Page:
So far, this scenario can happen in our protocol if the transaction coordinator fails after having sent out prepare messages. Therefore, we have designed a takeover protocol, which re-creates a transaction coordinator with the state of transactions that was lost with the previous one. When doing so, we ensure that we can always decide on committing or aborting any ongoing transactions in the cluster. More on this protocol is below.

In the special case where all replicas of a node group fail, the cluster will also fail. There, we will always need to recover those transactions that are also durable on disk. After recovery, we are not blocked anymore either. This is due to the Global Checkpoint Protocol which allows recovering from a transaction consistent state. Transactions that have not been committed by all will not be recoverable and therefore also not be blocking.

Takeover Protocol#

As mentioned earlier, the takeover protocol is a necessity to avoid blocking of data nodes/rows in case of a transaction coordinator failure.

One variant used in another distributed telecom database developed in the 1990s was to use a backup transaction coordinator. We weren’t satisfied with this solution, since this solution would still fail if we had two simultaneous node failures.

Instead, we opted for designing a special failure protocol to rebuild the transaction state at failures. This is possible since the RonDB data nodes are part of an integrated active-active system. This is not possible in most modern distributed database solutions where each data server is also an independent database (the so-called federated database model). Examples of such databases are MySQL InnoDB Cluster, Galera Cluster, MongoDB and many others.

Our takeover protocol is thereby a protocol to rebuild all transaction states where the failed node was the transaction coordinator. It is initiated by the first transaction coordinator thread instance in the oldest data node in the cluster - the master data node. This transaction coordinator will then take over the completion of these transactions.

The first step of the takeover TC is to send the message LQH_TRANSREQ to all Local Data Managers (LDMs) in the cluster. Each LDM thread (or more accurately each LQH block instance) will go through all ongoing transactions. It will then return the transaction information of every transaction that used the failed node as transaction coordinator to the takeover TC. It will inform the takeover TC once it has finished.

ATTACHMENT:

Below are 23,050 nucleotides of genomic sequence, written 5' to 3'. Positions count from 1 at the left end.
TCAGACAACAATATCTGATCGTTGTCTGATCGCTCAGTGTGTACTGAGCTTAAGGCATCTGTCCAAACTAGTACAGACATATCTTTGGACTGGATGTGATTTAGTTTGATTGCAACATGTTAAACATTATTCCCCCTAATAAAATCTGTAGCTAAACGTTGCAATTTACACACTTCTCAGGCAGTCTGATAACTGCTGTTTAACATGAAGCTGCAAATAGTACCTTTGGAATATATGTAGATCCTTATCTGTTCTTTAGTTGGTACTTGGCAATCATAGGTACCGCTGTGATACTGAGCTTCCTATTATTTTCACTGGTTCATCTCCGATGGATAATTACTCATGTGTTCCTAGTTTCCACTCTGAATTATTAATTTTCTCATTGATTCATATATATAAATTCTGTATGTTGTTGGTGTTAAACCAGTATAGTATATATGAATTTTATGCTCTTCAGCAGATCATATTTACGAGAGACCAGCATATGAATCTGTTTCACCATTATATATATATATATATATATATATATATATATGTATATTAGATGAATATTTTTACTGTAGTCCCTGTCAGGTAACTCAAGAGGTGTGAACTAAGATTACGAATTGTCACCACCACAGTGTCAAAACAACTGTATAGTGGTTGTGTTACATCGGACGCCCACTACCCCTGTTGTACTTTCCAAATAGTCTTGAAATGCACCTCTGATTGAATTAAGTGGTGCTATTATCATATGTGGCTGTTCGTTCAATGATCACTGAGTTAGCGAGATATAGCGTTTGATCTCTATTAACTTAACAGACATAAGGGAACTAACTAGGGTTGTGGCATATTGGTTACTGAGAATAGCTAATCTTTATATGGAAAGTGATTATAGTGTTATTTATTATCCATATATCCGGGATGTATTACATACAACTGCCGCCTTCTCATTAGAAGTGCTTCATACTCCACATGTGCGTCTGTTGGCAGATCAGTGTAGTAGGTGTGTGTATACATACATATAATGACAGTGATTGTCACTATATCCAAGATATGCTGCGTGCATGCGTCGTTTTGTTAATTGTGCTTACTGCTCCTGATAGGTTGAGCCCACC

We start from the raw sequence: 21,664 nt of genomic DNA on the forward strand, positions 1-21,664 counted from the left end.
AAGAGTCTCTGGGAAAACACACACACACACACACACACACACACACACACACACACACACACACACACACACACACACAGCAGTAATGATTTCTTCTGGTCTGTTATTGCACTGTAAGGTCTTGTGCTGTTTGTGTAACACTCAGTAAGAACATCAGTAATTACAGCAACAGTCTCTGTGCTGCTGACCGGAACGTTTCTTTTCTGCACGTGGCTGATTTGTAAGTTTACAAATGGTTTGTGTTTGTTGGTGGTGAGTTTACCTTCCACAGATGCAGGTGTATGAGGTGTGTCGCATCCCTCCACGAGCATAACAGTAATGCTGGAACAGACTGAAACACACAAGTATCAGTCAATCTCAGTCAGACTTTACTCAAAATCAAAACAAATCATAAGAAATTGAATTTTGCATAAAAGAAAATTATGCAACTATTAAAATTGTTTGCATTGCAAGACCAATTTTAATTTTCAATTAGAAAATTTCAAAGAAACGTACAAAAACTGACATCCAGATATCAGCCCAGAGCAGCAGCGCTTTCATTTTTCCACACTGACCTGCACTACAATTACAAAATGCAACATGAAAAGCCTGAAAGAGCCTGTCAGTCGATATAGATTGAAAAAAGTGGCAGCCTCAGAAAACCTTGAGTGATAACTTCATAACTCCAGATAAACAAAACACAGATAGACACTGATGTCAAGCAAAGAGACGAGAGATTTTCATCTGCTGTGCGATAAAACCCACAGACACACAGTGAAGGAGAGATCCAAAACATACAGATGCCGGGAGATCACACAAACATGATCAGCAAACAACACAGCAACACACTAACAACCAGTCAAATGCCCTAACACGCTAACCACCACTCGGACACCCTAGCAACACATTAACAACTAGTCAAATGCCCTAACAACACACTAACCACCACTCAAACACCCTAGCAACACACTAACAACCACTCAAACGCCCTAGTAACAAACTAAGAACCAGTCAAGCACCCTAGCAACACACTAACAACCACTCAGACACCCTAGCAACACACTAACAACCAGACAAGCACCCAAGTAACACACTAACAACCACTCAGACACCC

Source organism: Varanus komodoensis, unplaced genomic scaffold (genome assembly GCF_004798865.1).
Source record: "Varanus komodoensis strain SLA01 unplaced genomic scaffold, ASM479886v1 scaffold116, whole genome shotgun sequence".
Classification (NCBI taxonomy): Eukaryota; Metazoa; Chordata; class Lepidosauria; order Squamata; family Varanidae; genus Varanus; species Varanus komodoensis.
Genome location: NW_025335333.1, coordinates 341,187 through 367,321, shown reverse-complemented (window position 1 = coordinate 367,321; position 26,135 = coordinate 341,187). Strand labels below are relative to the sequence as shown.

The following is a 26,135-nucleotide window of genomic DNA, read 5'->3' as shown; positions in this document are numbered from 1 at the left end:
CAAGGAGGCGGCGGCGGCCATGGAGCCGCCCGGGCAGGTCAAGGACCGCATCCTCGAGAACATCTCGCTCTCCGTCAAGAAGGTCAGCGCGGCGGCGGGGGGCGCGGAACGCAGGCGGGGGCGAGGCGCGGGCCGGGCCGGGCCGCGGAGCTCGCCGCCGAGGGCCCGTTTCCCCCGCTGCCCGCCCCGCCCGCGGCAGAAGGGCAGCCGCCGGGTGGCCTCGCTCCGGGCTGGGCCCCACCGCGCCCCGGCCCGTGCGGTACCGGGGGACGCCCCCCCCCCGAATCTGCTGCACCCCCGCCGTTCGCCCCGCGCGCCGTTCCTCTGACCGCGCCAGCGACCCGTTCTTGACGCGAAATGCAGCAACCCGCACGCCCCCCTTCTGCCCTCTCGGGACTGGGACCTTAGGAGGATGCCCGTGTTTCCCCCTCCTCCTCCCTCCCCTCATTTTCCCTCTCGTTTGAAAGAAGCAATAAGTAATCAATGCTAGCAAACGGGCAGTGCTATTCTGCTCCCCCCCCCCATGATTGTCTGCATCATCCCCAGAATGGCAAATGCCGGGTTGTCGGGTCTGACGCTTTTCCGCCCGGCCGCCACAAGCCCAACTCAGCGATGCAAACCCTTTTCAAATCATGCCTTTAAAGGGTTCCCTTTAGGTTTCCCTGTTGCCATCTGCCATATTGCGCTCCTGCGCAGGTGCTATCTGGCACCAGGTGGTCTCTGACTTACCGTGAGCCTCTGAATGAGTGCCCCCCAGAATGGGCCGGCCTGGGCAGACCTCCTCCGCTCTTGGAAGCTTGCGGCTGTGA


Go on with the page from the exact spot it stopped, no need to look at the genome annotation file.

After having requested all information about a set of transactions, the new transaction coordinator will decide whether each of these transactions should be committed or aborted based on how far it got in the process. If any node heard a commit decision it will be committed. The new transaction coordinator will also inform the API nodes of the transaction outcome.

In case the takeover TC doesn’t have sufficient memory to handle all transactions in one go, it will only handle a subset of the transactions at a time.

The final stage of this protocol is the reporting of the node failure handling being completed. When this is done, we know that all transactions that were ongoing in the failed node at the time of the crash are either committed or aborted.

There is one exception where the API nodes will however not be explicitly informed of a transaction outcome. This is when using the default Read Backup feature, which disallows reporting a transaction as committed before the complete phase has finished, guaranteeing read-after-write consistency on all replicas. To spare messages, the complete message is however piggy-backed onto the message that reports the completed node failure handling. Since this is the last message in the protocol and all aborted transactions should have been explicitly reported already, we can safely assume that the transaction is committed.

We keep special commit ack information in the data nodes to ensure that the API can always be informed of the transaction outcome if the API itself survives.

Writing and Persisting of Data#

The actual writing of the data is done as part of the prepare phase in RonDB. The prepare phase thereby both locks and writes. In terms of signals and blocks, the prepare phase consists of the LQHKEYREQ signal being sent around in the order: TC ➡ LQH(P) ➡ LQH(B) ➡ TC. Since the prepare phase happens before any commit has happened, this write is however still reversible. The exact signal flow is described in more detail in here.

Since RonDB has significant requirements on low latency, writing data or even committing it will also not persist it directly. Instead, the data is persisted asynchronously in batches via the REDO log. RonDB thereby supports Network Durability, which means that data is considered durable once it has been committed in memory on several computers. This weakens the ACID property D (Durability).

Part of the REDO log is the Global Checkpoint Protocol (GCP), which goes hand in hand with our 2PC protocol. The GCP is a method to serialize all writes to the database using global checkpoints, identified by Global Checkpoint IDs (GCI). As part of the protocol, the REDO log will flush once per GCI. Due to the serializability of the GCPs, we can therefore restore a cluster into a transaction- consistent state after a cluster crash.

The GCP affects the 2PC protocol because it blocks every TC from sending out commit messages every time it increases the GCI. This is needed to make the GCP serializable.


To summarise - the RonDB transaction protocol has the following requirements:

  1. Accommodate high throughput & low latency

  2. Avoid deadlocks

  3. Non-blocking during multiple node failures in all phases

  4. Non-blocking during cluster failures

  5. Restore a consistent database after a cluster crash

With our custom two-phase commit protocol, we have achieved the following:

  1. Low latency due to asynchronous persisting of data in batches (REDO log)

  2. Predictable latency due to parallel message passing to different rows

  3. High throughput due to linear message passing within replicas of single rows

  4. Minimised deadlocks due to primary copy-locking

  5. Non-blocking during node failures due to takeover protocol

  6. Non-blocking during cluster failures due to serialisable Global Checkpoint Protocol